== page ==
I have often thought about the vortex. It has been a vivid metaphor for that mood state that exerts a powerful pull and encompasses fatal peril, nameless dread, the unspoken, and unimaginable hopelessness.

The capital V provides the graphic.

Much of my life I have been blessed with a grandiosity and/or ignorance that has meant that skating across the edge of the vortex seemed more of a thrill than a danger. It has been possible for me to look in as I skirt the lip, my own velocity enough to ensure safety. I could even lend my confidence to others and act as a guide on those treacherous slopes.

But that energy wanes. Experience chips away at the assumption of safety. My sense of balance admits a hint of wobble…

So my awareness of vortex management has come to include more conscientious thinking and practice.

We differ in our relationship with the vortex, no doubt depending on our temperaments, experience, and circumstances:

  1. Some look the other way. This often works. Perhaps, by not seeing the possibility, the risk of vertigo is reduced. Unconscious awareness and a subtle lure my nevertheless remain. Whether one stumbles backwards into an abyss of which one had no knowledge, or one flings oneself backwards into something that has been kept in suppressed consciousness; either way, it comes as a total shock to the conscious mind.
  2. Others are all too aware and spend much of their time and energy marching or scrambling away from it – for the most part successfully, but sometimes not, and perhaps always only partially so.
  3. My approach for many years was, as I put it above, to skate across the lip. This brings to mind the “slingshot” used by spacecraft. If I have understood this correctly, the gravitational pull of a celestial body may be exploited to develop acceleration and turn directional into angular momentum. The vortex can actually be used as a means of changing direction. This requires considerable confidence and panache. Surely, there must remain a risk of miscalculation and a plummet into the core.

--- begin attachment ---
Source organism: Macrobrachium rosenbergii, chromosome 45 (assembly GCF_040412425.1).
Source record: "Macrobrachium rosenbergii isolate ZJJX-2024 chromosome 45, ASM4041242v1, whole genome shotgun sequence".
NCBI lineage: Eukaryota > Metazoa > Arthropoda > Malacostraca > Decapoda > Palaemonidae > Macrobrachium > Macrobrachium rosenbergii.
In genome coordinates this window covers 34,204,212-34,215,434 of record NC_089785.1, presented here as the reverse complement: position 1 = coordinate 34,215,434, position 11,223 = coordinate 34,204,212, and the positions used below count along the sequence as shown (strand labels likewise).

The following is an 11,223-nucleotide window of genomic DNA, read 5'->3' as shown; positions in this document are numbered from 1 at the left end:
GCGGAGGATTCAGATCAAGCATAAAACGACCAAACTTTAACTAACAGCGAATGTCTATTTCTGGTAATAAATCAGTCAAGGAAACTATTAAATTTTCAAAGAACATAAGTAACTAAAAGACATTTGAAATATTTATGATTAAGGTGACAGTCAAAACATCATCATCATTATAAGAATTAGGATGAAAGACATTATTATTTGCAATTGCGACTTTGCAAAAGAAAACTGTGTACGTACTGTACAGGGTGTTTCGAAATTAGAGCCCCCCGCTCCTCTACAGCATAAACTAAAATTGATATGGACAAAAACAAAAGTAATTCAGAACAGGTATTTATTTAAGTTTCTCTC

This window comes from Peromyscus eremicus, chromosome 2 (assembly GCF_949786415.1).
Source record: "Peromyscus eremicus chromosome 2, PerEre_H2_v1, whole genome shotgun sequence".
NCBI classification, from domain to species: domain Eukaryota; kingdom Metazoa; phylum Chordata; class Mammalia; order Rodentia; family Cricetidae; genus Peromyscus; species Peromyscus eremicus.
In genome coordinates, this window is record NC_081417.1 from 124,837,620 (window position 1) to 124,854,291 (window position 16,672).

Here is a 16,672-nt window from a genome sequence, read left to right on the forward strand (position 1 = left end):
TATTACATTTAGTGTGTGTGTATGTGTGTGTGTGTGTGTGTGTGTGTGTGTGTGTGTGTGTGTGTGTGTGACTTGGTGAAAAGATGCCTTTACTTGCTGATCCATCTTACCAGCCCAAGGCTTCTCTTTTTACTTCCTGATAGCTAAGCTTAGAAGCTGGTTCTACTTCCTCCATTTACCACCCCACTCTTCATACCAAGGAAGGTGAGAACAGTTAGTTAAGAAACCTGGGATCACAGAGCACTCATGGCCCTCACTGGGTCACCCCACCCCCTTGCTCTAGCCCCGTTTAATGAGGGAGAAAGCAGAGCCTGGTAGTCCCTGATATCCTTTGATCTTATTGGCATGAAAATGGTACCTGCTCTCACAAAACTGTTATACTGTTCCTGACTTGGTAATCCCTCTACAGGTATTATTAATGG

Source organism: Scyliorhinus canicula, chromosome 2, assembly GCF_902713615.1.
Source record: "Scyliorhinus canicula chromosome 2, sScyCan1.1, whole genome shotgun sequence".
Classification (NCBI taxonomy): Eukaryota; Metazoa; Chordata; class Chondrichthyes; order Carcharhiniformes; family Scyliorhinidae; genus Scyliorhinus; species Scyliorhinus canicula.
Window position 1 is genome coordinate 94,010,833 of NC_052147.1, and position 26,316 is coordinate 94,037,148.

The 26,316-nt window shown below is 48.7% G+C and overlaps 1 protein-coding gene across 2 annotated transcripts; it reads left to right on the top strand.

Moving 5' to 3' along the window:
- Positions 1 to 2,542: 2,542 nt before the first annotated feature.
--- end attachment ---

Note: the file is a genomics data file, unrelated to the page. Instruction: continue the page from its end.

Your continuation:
4. Finally (though do, please, add to this list) there is the skill of staying still.

I have been developing this skill. The current pandemic, with its erasing of the horizon and its repeated and protracted limbo states of lockdown can be held largely responsible, but my recent emergence from the institutionalisation of public sector employment must also figure. I suppose that, as I slow down, I can no longer rely on my ability to maintain an escape velocity. So I have learned some new tricks. I have learned not to lean away from the abyss, thereby keeping my centre of gravity over my feet with closer attention to the friction between feet and funnel.

(You can tell when a metaphor is getting desperate, because it starts to thrash around.)

I acknowledge the existence of the vortex and its pull, but I weigh against it my own resources, and most importantly this includes an ability to separate what is happening from what I fear might happen.

At that point I pause and reflect. If I can separate the actual from the feared, surely I can notice that this is not a vortex at all. That was a vivid metaphor, and useful up to a point, but the truth of the matter is that I am not falling; I am afraid.

Not falling; simply afraid. This helps because I have been afraid before, and I have learned that, if I can prevent myself from running away, the fear passes.

I have retained the term, though: vortex management. It seems a suitable label for what is going on at those times, and it reminds me that there is something I can do about it.

Home Page: Therapeutic Attitude

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